Last in a three-part story. Parts one and two looked at Vai Sikahema's unlikely rise from poor Tongan immigrant to BYU and NFL football star who has become a media celebrity in Philadelphia. The final installment looks at Sikahema's commitment to his faith and an inspirational journey back to Tonga.

It should have been a thrilling moment. In 1996, just two years after he began his full-time broadcasting career, Vai Sikahema was invited to a meeting and offered a promotion to sports director and sports anchor. This meant he would anchor the sports news at 6 and 11 on weekday nights and cover the Philadelphia Eagles on Sunday. It was a dream job, but Sikahema's elation was tempered by one problem: He had just been called to serve as a bishop in his Mormon ward.

How could he reward his bosses' generous offer by telling them he had more compelling duties that would preclude him from meeting all the demands of his new job? How could he explain that he needed to be at church on Sundays, instead of traveling with the Eagles? How could he explain that he needed to be at his church on weeknights, as well, instead of the studio?

Sikahema sought inspiration in the temple of The Church of Jesus Christ of Latter-day Saints and found it.

"I could see in my mind's eye exactly what I was supposed to do and what I was supposed to say to my bosses," he says. He immediately wrote these thoughts on the back of a business card, and two days later, he met again with station manager Pat Wallace and news director Steve Doer.

"There's something you should know," he began. "I don't know if this will make a difference in my promotion, but there might be some conflicts in my personal life."

He told them about his calling as a bishop and that it would require him to perform church duties on weeknights between the 6 o'clock news and 11 o'clock news and all day Sunday. Sikahema was surprised by what happened next.

"What can we do to help you?" Wallace asked.

Overcome with emotion, Sikahema told them how he felt about his church. He concluded by saying, "This is a call of God, and I will move heaven and earth to make certain that my professional duties will not be shortchanged if you allow me to fulfill my obligation."

Wallace generously offered to hire a part-time employee to research and write scripts for Sikahema and another reporter to cover Eagles road games on Sundays.

"You go fulfill your obligations to your church and to your faith," he said, with this caveat: that he arrive at the studio a half-hour before his two nightly newscasts.

Sikahema's faith infuses every aspect of his life. He currently serves as second counselor in a stake presidency, and he talks openly about his beliefs on the air when they are relevant to topics of the day.

"We know that his religion is very important to him," says Chris Blackman, WCAU's vice president of news. "It's a part of him, but without being overbearing."

During an off-the-air discussion about Tiger Woods with ESPN's Sal Paolantonio, Sikahema recited a quote from former LDS Church President David O. McKay: "No success can compensate for failure in the home."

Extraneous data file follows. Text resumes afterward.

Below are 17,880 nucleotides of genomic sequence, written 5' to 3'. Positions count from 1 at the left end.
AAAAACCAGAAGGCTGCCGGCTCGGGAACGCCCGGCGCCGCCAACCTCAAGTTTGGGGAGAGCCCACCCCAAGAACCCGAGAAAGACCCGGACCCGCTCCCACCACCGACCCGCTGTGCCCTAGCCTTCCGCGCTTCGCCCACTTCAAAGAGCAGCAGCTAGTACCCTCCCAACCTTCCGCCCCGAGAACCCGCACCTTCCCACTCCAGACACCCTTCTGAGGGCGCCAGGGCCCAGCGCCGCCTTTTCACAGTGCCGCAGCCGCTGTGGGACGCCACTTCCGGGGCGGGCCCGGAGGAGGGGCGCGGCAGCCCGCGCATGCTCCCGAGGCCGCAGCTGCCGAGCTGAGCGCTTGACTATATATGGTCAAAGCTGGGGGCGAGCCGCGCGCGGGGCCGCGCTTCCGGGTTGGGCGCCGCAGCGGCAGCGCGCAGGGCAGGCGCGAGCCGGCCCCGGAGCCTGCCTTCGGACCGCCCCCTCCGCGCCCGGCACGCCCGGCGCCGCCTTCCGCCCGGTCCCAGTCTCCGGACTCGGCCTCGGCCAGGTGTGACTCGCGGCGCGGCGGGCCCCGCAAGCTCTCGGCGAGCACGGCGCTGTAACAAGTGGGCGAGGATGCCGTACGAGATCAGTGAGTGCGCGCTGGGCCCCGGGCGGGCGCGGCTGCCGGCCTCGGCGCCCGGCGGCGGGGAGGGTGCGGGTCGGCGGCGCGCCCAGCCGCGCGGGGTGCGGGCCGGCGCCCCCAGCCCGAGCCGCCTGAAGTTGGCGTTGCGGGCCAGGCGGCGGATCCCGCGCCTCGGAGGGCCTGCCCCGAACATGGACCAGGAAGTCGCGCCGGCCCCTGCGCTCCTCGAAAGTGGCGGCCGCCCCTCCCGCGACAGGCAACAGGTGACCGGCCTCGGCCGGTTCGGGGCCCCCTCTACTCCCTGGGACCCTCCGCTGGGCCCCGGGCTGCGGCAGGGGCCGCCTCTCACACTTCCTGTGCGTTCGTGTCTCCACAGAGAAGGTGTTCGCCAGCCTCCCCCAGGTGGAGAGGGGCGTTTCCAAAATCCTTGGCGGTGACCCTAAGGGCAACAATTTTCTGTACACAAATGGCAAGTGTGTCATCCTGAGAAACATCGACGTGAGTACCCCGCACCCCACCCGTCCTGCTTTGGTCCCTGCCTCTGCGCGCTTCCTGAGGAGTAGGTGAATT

Paolantonio wound up using the quote on the air, although he did not identify the source.

"He's a natural leader," says Ahmad Corbitt, the Cherry Hill, N.J., stake president. "His counsel is wise, measured and inspired. He's a man of God who's very committed to the gospel and to his family."

In the 1950s and '60s, Polynesian converts to the LDS Church made great sacrifices to travel to the nearest temples in New Zealand or Hawaii from around the South Pacific to perform temple work for their families. The Sikahemas, who had never left Tonga, scrimped and saved for 10 years and eventually sold their few meager possessions to take their children to the temple in New Zealand in 1967. They sailed from Nuku-alofa, Tonga, to Nadi, Fiji, then traveled by bus to the other side of the island to Suva, where they slept on the floor of a chapel and were fed by local church members. The next day, they flew from Suva to Auckland and drove two hours to the temple in Hamilton. They stayed several months in New Zealand while Loni, Vai's father, earned money for the return trip by shearing sheep for local church members.

It was Sikahema's religion that led him on his own journey across the country to settle in Philadelphia following his retirement from football. After returning to his off-season home in Phoenix, he was offered jobs by TV stations in both Phoenix and Philadelphia. He chose Philadelphia over his hometown "because it would allow people to see who I am and what I believe in an area where there aren't a lot of church members."

Sikahema wound up playing a role in the planned construction of an LDS temple in Philadelphia. He was contacted by the LDS Church to arrange a phone call between church leaders and Philadelphia Mayor Michael Nutter, a friend of Sikahema's. He was sitting in the mayor's box at Citizens Bank Park, watching a Phillies baseball game when the call came, and he remained on the line when they informed the mayor of their intentions to build the temple.